Sunday, 4 November 2012

Prep to Prototype

On the way to prototyping my ducted wind turbine design, there have been a few silly setbacks as usual with 3D printing, and that's before even mentioning how awkward part sourcing is when no one supplier ever has everything you need, and I end up forced to waste postage on a few orders just to get electronics to build a data-logging controller with. Also I'm writing this for a second time since Blogger ate my post by erroneously bringing up a blank workspace one morning after I was 90% through this post, and saving over it before I could close the tab. Unlike those lovely etherpads, there was no writing history to revert back to.

I've brought this reprap to its working limits in a couple of different ways over the last few weeks, firstly with a bespoke drill-guide that I made in a similar way to the dremel cutting kit only super-sized so as to allow a cheap hammer drill to make nicely perpendicular holes in the absence of a drill press.
A trouble with this print is its huge width compared to the narrow surface area actually in contact with the print surface, which meant that, being a PLA prototype, it could barely adhere to the kapton-taped surface strongly enough to stay down. When some overhanging edges started to curl up slightly, the resulting light collisions with the extruder head caused the wider of two parts to start lifting up off the printbed with an audible crack. I found a quick fix to keep that part in place before the whole surface dislodged.
Bulldog clips and small allen keys were handy, so they held the part down.
This print was eventually successful, but not before another limit in size surprised me.

Tuesday, 4 September 2012

Practical Plants

A new website launched in the last month that could be a powerful tool for Permaculture designers worldwide. At Practical Plants, produced by a web developer and a writer who are together also building an organic farm in northern Spain, the huge database provided by Plants For A Future has been forked in a wiki format, while retaining database-search functionality and adding a beautifully-styled new interface, so that hopefully the information brought from that old database can be improved by weeding out inaccurate or incomplete information and using better sources.
Practical Plants beta homepage
While PFAF has primarily focused on species appropriate for a temperate climate, Practical Plants aims to cover information on species in all climates on Earth, while adding other useful structural information to the database such as companion-planting guilds. Various practical uses of each plant will now be linked clearly to relevant parts of the plant, for instance to help people avoid eating unpalatable or toxic bits of some plants. This extra structure needs some tidying to install though since it wasn't already in the existing database structure, so why not help out when you have a moment?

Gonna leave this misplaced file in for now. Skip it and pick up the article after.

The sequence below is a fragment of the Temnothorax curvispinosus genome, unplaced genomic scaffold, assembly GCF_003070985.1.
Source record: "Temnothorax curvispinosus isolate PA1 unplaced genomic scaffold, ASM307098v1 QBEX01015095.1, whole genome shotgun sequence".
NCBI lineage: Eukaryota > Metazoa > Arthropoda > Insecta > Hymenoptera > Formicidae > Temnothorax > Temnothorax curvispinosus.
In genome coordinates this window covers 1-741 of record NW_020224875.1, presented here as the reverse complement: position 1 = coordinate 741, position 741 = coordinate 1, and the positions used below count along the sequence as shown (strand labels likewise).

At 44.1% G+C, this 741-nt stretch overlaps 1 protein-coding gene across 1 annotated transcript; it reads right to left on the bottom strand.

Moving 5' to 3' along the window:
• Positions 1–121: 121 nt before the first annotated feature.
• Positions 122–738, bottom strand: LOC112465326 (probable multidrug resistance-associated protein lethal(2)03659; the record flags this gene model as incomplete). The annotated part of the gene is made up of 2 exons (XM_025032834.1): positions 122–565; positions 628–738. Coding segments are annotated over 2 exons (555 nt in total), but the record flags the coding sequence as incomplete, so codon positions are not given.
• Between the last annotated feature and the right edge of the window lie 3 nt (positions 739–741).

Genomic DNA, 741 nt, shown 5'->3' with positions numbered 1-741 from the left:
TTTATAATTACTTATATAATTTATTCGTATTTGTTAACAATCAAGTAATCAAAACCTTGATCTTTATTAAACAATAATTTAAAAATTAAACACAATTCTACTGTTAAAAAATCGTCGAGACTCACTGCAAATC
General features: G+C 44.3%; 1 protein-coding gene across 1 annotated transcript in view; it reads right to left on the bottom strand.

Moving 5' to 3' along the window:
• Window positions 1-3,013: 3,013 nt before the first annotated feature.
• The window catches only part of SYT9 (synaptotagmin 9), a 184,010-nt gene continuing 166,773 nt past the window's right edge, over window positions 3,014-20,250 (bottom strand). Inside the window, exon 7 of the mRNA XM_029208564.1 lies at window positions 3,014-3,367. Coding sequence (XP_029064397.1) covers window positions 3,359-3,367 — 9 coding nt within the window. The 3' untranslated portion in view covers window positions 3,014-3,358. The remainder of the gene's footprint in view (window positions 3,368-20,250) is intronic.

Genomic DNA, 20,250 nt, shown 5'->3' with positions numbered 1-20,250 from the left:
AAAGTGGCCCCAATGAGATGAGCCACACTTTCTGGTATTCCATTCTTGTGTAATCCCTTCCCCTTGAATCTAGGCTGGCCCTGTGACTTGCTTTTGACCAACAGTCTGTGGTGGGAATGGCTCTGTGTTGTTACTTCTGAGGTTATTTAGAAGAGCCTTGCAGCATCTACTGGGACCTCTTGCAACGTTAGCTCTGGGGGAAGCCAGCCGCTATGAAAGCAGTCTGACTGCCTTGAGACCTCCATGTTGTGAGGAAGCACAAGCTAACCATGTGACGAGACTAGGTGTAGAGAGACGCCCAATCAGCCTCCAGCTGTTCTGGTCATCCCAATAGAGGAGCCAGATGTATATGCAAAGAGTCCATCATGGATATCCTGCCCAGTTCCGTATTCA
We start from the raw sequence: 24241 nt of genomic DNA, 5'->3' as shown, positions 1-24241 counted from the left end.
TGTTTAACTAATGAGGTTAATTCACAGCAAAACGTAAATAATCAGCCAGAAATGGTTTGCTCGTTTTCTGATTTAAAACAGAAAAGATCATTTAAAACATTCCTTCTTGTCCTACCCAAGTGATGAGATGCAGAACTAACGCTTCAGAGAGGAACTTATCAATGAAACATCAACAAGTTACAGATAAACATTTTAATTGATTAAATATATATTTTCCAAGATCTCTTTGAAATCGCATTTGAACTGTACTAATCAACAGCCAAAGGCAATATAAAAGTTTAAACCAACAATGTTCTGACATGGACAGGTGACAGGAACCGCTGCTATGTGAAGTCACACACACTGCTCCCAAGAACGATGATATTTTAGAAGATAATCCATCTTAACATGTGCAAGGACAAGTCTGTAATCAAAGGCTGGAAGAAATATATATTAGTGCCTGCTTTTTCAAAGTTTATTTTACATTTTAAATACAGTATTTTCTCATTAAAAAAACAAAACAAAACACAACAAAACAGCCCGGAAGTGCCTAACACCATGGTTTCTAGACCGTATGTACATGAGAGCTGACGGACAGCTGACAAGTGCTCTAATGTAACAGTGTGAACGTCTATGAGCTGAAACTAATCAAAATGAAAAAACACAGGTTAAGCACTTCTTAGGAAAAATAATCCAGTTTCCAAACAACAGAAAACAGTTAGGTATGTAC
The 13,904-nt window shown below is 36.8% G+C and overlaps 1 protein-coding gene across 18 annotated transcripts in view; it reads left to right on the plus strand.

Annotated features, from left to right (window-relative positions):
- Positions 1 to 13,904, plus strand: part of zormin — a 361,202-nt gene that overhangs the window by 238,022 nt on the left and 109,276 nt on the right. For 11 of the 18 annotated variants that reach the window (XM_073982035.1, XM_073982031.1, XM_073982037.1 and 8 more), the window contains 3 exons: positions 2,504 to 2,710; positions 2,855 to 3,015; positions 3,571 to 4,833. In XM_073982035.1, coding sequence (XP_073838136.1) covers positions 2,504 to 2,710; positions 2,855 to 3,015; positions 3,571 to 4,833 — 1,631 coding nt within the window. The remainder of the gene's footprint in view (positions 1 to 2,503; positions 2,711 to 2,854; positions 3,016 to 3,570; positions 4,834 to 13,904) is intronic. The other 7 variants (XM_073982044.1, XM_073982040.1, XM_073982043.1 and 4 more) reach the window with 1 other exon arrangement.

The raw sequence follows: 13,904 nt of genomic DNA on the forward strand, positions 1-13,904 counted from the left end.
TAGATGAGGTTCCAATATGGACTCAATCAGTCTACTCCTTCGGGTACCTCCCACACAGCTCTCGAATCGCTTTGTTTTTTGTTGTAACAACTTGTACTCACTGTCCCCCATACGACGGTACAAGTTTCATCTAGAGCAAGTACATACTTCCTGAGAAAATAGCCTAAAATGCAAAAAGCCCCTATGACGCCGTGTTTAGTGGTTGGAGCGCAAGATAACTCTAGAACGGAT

Thursday, 16 August 2012

Every Sheep Has a Silver Lining

With the Elaeagnus shrubs that suffered greatly after I planted them outdoors a few months ago, for a pair of evergreen species to lose most of their leaves during spring, I was understandably worried that they would die due to root shock and waterlogged soil.
What's more, they seemed to be completely over-run by local 'weeds' to the point that I couldn't see this one.

However, since the tiny forest garden that I'm pioneering was slightly chewed up by marauding sheep a couple of weeks ago, I've spotted signs that they are getting some strength back, and noticed some of the other plants that I stuck out growing vigorously.

Saturday, 11 August 2012

Printing PLA on Paper

A few days ago I started doing tests of 3D-printing PLA using paper as a build surface, since I previously saw it briefly trialled with some success.

My first test mimiced Doxin's test by simply using cheap white A4 printer paper. The first things that I tested printing on the plate were: a new and more robust axle support for my spool stand, and a couple of the ball-joint pole-end-caps for EFFALO's 2V geodesic dome connector set. The paper wasn't clamped down very well since I could only find 4 bulldog clips at the time, and had wrinkled up either end of the paper slightly when attempting to clip it with its longest side in the X-axis before settling on having it along the Y-axis.
Paper set up for first test.

Saturday, 4 August 2012

Lessons in Rapid Prototyping and Design

Never before did I realise what a huge difference software and firmware can make to 3D-print quality.

Not long after setting my reprap up again in its new home, I found it having problems moving in the Z-axis, where the motors would refuse to move half the time, which after describing it on IRC people helped me figure out that the controller was telling the motors to accelerate too fast.